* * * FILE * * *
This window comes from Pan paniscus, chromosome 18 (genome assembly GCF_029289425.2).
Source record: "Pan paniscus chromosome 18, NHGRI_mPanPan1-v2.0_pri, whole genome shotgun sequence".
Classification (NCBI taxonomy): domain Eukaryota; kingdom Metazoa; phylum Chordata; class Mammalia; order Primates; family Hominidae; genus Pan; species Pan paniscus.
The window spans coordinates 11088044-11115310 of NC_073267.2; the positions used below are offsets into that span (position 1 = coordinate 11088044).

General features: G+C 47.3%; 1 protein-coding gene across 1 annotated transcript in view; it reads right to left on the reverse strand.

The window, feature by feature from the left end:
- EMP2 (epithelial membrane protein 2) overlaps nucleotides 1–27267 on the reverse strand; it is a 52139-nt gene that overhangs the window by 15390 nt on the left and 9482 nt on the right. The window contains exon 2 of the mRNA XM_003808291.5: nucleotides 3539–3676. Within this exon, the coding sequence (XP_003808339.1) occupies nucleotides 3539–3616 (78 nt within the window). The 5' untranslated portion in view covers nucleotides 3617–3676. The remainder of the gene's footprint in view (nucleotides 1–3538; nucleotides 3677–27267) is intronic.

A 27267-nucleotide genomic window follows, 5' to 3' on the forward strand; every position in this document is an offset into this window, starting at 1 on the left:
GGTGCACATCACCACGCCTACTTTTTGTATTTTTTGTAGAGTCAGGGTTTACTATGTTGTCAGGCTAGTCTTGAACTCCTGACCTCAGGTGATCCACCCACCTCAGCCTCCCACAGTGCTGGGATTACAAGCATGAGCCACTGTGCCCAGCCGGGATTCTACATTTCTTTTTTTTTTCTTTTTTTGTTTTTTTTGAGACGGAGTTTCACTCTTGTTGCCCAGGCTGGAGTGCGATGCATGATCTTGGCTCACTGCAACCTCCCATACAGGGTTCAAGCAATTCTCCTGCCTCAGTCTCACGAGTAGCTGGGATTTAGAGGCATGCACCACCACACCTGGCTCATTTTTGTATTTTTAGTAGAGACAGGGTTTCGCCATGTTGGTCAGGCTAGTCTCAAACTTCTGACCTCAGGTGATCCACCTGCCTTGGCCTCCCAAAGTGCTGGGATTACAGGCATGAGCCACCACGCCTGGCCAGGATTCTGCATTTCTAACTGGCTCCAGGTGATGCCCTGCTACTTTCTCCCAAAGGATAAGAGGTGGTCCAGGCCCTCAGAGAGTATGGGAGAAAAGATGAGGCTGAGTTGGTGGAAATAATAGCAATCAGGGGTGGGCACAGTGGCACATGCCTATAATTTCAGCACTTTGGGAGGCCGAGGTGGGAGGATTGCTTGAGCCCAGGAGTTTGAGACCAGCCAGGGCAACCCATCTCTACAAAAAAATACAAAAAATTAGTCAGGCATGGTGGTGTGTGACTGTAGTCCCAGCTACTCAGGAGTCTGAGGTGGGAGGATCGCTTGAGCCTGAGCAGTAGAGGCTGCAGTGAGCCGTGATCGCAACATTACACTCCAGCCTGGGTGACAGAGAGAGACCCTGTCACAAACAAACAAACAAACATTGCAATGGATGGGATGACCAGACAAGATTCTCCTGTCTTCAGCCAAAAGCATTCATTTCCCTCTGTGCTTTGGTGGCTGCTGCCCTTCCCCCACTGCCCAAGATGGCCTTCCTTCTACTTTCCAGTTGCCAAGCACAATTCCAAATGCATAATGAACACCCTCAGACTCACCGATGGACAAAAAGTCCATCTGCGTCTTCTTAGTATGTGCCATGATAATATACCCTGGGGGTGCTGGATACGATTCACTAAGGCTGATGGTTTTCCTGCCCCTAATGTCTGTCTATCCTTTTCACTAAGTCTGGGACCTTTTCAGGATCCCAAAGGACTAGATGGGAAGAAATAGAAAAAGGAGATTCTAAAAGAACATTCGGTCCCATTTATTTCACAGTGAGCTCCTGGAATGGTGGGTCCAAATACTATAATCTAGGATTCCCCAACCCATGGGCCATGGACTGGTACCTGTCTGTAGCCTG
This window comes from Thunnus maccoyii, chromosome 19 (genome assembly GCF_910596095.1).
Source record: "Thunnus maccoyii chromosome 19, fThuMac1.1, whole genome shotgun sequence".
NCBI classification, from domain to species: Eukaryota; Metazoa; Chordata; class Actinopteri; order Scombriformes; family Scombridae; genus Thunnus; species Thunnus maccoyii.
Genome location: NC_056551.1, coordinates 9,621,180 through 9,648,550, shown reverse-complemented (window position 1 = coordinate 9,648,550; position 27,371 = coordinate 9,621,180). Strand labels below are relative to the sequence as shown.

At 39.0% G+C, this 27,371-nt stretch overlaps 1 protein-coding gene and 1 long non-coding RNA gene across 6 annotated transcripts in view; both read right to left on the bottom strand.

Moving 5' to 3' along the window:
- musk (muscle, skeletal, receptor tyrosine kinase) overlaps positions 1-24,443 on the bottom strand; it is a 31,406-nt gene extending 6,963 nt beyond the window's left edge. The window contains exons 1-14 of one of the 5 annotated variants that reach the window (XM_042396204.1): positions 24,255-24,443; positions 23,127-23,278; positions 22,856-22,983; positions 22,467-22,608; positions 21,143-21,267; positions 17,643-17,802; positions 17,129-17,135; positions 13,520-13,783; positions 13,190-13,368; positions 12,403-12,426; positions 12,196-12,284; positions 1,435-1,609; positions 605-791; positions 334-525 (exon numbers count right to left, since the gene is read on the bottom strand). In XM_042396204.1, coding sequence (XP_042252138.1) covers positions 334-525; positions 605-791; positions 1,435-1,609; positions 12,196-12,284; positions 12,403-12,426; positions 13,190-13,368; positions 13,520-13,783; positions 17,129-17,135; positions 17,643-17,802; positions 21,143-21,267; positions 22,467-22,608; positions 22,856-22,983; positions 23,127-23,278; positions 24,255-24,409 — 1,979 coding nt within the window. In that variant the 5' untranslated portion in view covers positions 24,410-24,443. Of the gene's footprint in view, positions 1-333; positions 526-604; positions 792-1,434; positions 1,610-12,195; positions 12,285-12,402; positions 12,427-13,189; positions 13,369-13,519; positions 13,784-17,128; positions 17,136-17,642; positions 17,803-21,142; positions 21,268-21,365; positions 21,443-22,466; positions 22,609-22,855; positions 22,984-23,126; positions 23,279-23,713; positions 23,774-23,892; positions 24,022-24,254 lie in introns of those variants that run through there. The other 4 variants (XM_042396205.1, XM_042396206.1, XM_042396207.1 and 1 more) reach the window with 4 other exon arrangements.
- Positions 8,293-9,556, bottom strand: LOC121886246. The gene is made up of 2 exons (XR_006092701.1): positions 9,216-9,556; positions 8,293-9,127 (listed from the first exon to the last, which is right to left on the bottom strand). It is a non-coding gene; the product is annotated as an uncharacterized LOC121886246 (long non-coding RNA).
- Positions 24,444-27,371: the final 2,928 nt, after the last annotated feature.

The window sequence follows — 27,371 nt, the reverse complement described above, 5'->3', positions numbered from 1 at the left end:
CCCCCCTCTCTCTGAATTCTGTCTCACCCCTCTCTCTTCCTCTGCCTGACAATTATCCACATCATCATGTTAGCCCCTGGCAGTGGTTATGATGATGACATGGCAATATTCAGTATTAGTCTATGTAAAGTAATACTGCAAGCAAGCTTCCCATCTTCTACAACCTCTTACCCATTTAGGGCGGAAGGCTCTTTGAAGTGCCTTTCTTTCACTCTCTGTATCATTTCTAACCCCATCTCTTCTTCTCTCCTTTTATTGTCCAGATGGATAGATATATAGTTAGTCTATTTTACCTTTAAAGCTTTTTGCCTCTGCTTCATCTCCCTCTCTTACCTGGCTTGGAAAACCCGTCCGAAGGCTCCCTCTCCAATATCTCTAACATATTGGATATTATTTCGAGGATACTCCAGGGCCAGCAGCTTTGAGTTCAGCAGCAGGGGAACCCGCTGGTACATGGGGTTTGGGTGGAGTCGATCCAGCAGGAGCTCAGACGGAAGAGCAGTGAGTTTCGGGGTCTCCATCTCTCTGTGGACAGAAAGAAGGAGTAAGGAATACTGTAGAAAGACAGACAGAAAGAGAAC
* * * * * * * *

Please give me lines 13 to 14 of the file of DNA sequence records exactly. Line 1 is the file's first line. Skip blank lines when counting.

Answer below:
Genome location: NC_056551.1, coordinates 9,621,180 through 9,648,550, shown reverse-complemented (window position 1 = coordinate 9,648,550; position 27,371 = coordinate 9,621,180). Strand labels below are relative to the sequence as shown.

At 39.0% G+C, this 27,371-nt stretch overlaps 1 protein-coding gene and 1 long non-coding RNA gene across 6 annotated transcripts in view; both read right to left on the bottom strand.